Roxy’s Law is now in the New Mexico state legislature as the Wildlife Conservation and Public Safety Act, SB32.
Write a letter to the editor
WildEarth Guardians and our partners at the TrapFree New Mexico coalition are working to end the cruelty of trapping on public lands in New Mexico. One important action you can take right now to help make trap-free public lands a reality is to write a letter to the editor.
We’ve made the process simple. Below you’ll find some talking points, as well as the names and links of newspapers across the state of New Mexico. For additional background information on this issue, visit our webpage about ending trapping in New Mexico and check out the new report released in January 2021, which makes an in-depth case for banning traps on public lands. If you need additional assistance, please email Chris Smith, southern Rockies wildlife advocate for WildEarth Guardians.
- Trapping is cruel: trapped animals endure stress, dehydration, starvation, broken bones, dislocations, predation, and even self-amputation.
- Trapping is indiscriminate: unlike hunting, traps maim and kill non-target animals. Endangered species and companion animals are often caught in traps.
- Trapping is a public safety hazard: every year, companion and working dogs are caught in traps. This year, some have been trapped that resulted in amputation and, in two cases, death. Traps are a danger to people too.
- Trapping is a drain on wildlife: for only $20, a trapper can kill as many furbearers as he wants and is not liable for the bycatch.
- Trapping denudes our public landscapes of native species – in many cases, key ecosystem engineers – for private profit. Pelts mostly end up in Eastern Europe and Asia. Trappers pay no gross receipts tax.
- New Mexico lawmakers should pass Roxy’s Law, which would ban private, commercial traps across New Mexico public lands, making them safer for people, pets, and wildlife.
Send your letter to the editor to one, or all, of these
New Mexico newspapers:
- Alamogordo Daily News, 225 word limit: Click to submit here >>
- Albuquerque Journal (including Moriarty), 350 word limit: Click to submit here >>
- Artesia Daily Press, 300 word limit: Email to firstname.lastname@example.org
- Carlsbad Current-Argus, be brief: Click to submit here >>
- De Baca County News (Fort Sumner), be brief and include telephone number: Email to email@example.com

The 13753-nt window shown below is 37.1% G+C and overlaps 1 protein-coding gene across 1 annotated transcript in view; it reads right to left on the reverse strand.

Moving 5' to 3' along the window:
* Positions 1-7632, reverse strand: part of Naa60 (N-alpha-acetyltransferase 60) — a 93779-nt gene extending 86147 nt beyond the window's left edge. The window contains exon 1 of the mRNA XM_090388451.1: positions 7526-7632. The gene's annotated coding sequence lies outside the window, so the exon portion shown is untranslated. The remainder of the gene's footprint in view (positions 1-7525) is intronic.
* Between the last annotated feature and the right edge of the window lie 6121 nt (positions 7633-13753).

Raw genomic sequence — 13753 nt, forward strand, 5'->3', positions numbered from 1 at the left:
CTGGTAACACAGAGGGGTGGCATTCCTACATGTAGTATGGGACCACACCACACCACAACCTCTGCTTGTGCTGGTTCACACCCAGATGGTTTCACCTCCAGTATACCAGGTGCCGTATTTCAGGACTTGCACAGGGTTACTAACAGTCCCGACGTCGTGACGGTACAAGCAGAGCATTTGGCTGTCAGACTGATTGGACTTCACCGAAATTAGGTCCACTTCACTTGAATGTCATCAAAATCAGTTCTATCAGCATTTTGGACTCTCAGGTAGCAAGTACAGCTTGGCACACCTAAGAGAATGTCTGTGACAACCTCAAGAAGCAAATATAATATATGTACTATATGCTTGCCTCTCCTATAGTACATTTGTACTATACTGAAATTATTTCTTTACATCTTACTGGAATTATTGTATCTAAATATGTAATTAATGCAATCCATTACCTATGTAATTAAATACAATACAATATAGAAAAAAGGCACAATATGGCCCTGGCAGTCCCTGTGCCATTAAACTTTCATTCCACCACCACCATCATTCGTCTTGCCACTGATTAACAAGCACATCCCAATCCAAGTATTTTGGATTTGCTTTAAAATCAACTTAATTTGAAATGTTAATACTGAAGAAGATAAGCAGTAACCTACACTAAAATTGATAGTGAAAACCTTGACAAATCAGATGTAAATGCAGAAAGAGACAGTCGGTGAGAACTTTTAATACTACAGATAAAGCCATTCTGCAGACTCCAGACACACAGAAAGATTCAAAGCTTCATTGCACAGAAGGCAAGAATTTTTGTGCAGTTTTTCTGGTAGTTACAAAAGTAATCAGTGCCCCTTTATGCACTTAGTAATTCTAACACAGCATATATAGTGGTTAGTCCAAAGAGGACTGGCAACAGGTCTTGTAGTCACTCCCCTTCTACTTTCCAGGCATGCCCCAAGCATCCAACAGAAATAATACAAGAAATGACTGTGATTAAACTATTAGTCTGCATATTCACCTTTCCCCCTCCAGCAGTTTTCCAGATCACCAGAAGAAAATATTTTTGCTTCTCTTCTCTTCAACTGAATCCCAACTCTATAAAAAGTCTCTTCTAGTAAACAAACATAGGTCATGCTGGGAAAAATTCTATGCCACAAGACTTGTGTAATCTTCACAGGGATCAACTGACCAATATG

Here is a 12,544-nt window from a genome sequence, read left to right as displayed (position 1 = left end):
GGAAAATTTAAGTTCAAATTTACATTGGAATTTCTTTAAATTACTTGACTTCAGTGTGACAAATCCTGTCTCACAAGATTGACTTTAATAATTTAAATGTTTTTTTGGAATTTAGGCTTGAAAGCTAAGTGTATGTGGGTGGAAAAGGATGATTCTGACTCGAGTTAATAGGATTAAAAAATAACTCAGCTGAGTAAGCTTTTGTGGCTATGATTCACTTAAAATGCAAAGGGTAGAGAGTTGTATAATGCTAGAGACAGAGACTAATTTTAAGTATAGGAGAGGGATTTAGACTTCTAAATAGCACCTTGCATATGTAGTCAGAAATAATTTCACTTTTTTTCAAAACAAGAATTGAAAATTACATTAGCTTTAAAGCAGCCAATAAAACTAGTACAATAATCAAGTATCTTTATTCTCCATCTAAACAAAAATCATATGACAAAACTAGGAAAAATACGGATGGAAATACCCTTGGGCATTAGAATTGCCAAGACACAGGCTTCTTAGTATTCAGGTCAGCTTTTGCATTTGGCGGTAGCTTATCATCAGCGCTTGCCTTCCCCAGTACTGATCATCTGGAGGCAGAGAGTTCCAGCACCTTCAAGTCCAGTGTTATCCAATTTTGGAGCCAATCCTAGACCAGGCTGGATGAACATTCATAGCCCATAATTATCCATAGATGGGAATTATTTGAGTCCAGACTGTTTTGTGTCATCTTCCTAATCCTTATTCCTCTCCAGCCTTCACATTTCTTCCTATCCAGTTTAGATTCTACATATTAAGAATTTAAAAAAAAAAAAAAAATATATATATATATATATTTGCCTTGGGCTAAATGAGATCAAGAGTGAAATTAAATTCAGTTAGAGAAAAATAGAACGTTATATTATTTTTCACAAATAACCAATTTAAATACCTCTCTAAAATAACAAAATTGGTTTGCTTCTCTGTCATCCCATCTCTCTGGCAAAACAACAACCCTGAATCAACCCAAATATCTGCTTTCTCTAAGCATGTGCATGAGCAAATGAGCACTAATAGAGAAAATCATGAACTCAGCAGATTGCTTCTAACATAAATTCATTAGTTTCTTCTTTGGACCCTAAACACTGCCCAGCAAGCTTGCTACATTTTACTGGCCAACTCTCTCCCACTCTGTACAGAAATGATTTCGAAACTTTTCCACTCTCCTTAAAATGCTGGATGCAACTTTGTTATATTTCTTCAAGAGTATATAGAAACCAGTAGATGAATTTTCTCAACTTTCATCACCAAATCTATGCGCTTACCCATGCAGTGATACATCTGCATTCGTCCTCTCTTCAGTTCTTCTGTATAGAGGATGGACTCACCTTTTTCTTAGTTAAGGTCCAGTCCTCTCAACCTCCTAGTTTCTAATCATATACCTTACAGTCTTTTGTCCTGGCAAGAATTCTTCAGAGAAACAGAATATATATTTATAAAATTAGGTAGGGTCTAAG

- Deming Headlight, 225 word limit: Click to submit here >>
- Desert Exposure (Las Cruces), be brief: Email to firstname.lastname@example.org
- Edgewood Independent, be brief: Email to email@example.com
- El Defensor-Chieftain (Socorro, NM), 250 word limit: Click to submit here >>
- Farmington Daily Times, 400 word limit: Click to submit here >>
- Gallup Independent, 500 word limit: Email to firstname.lastname@example.org
- Hidalgo County Herald (Lordsburg), be brief and include first and last name and telephone number: Email to email@example.com
- Hobbs News-Sun, be brief: Email to firstname.lastname@example.org
- Las Cruces Sun-News, 300 word limit: Click to submit here >>
- Las Vegas Optic, 250 word limit: Click to submit here >>
- Lincoln County News, be brief: Email to email@example.com
- Los Alamos Reporter: Email to firstname.lastname@example.org
- Los Alamos Daily Post: Email to email@example.com
- Quay County Sun (Tucumcari), 500 word limit: Click to submit here >>
- Rio Grande Sun (Española), 250 word limit: Click to submit here >>
- Rio Rancho Observer, 500 word limit: Email to firstname.lastname@example.org
- Roswell Daily Record, 400 word limit, include your first and last name and town you live in: Email to email@example.com
- Ruidoso News, 225 word limit: Click to submit here >>
- Santa Fe New Mexican, 150 word limit: Click to submit here >>
- Sierra County Sentinel, 250 word limit: Click to submit here >>
- Silver City Daily Press, 250 word limit: Click to submit here >>
- Silver City Sun-News, 300 word limit: Click to submit here >>
- Taos News, 250 word limit: Click to submit here >>
- The Eastern New Mexico News (Clovis), be brief: Email to firstname.lastname@example.org
- Valencia County News Bulletin (Belen), 250 word limit: Click to submit here >>
One thought on “Help make New Mexico public lands trap-free”
Years ago, I rescued a beautiful coyote from a Steel Trap. Fortunately, he survived, but was in the process of sawing off his foot on the barbed wire fence he was caught on with the cruel device. This coyote was one of the few lucky ones. As he limped off toward the Rio Grande, he turned and looked at me, as if to say “I thank you for saving me.” He knew I had helped him.
This experience changed my life. I vowed to do whatever I could to stop the use of this horrendously despicable, medieval, torturous device.
The Trapping Industry is small, but it is supported by the Heavily-Subsidized Livestock Industry, which still operates in the Dark Ages. Traps are everywhere on our public lands–to appease an industry which is on its way out, as Climate Change worsens.
Our Governor realizes that Tourism is crucial to the NM economy, not trapping or ranching. Visitors want to see Live Wild Animals. The American Serengeti can return–look at Yellowstone!
Let’s move into the 21st Century. Ban All Trapping on Public Lands. Let our precious Wild Lives live in peace.